The S21 FE includes the same top-notch Snapdragon 888 processor as the rest of the S21 series, but offers 6GB of RAM as the base model option compared to the S21’s 8GB. I didn’t see this having any significant impact in day-to-day use; the S21 FE opens apps quickly and jumping between them is seamless. The phone got warm playing Call of Duty Mobile but kept up with the action. The only place I notice a bit of lag is in the live preview using portrait mode on the camera, but that’s a processing-intensive mode and I wouldn’t expect seamless rendering. For most purposes, performance is very good.
The S21 FE ships with Android 12-based One UI 4.0 and all of the new system customization options it has to offer. If you set a photo as your wallpaper, the phone will suggest a complementary color palette to apply to buttons and icons. You can also scale and adjust your homescreen and lock screen wallpaper independently. Best of all, the stock weather app no longer features conspicuous ads at the top of the screen — just some links to clickbaity Weather Channel articles toward the bottom, which I can live with.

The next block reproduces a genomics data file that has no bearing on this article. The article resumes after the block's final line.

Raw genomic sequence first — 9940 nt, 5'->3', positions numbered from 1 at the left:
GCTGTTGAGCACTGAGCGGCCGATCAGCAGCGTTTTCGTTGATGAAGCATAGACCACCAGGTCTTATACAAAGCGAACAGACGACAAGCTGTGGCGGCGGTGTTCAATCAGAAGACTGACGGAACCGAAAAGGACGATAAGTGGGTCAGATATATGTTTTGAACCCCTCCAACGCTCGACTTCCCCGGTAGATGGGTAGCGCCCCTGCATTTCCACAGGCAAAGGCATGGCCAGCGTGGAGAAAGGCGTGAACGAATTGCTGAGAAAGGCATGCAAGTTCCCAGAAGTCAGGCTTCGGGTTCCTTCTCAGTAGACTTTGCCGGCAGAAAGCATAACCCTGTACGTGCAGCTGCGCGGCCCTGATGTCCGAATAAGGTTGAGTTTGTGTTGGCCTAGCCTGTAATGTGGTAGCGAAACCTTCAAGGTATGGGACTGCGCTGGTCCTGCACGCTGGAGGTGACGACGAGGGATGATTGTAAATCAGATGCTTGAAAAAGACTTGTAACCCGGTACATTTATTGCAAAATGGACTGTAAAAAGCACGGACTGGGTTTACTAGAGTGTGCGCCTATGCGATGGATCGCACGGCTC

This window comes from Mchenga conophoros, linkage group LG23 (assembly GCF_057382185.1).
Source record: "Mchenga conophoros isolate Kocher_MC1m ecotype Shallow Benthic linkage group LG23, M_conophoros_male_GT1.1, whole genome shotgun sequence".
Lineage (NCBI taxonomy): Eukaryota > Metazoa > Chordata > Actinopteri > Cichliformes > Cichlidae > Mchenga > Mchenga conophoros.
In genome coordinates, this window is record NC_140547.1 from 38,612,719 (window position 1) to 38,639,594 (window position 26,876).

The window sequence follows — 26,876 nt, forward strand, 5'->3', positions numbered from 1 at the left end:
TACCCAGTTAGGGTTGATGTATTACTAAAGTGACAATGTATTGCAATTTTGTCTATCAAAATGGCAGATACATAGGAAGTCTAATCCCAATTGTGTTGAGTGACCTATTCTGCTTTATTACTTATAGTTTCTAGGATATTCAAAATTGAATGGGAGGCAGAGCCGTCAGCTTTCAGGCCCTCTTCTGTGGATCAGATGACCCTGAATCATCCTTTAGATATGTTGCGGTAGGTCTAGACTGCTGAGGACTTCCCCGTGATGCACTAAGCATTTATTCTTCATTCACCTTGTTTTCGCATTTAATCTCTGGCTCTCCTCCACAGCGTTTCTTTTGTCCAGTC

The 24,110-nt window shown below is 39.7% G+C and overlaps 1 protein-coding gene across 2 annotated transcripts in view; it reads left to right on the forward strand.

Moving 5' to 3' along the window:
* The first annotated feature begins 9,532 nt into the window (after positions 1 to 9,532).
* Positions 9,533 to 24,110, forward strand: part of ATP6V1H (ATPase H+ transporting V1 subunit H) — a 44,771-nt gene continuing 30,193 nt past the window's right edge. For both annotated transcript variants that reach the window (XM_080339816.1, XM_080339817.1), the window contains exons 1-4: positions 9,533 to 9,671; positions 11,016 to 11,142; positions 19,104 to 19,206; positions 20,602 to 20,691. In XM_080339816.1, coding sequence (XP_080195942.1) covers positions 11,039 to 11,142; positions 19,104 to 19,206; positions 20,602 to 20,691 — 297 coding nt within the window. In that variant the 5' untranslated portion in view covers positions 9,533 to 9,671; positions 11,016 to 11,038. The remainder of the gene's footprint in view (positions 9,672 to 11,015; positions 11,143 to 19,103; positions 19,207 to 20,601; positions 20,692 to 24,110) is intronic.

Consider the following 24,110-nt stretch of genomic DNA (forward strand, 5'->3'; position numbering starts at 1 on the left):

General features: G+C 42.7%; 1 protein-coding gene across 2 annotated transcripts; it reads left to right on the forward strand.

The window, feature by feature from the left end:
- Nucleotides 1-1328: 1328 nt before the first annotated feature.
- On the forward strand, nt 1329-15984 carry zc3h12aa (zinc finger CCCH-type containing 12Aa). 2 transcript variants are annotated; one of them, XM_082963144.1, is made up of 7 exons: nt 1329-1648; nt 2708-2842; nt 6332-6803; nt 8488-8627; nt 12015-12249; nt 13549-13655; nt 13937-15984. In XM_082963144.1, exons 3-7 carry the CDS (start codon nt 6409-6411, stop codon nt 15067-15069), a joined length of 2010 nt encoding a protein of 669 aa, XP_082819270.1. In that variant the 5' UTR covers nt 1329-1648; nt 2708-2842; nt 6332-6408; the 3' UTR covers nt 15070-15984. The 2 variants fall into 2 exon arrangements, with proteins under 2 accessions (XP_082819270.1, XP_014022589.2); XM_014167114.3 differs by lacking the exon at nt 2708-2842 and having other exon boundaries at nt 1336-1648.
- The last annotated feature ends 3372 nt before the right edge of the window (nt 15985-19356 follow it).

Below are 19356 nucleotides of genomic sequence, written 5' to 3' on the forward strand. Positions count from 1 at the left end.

The S21 FE features the same main rear camera — a 12-megapixel f/1.8 module with optical stabilization — as the standard S21. The telephoto camera is different, though, with a much smaller 8-megapixel sensor and 3x optical zoom rather than the S21’s 64-megapixel 3x hybrid digital / optical zoom. Still, it’s a stabilized, true optical telephoto camera, and those aren’t exactly guaranteed in the under-$800 class.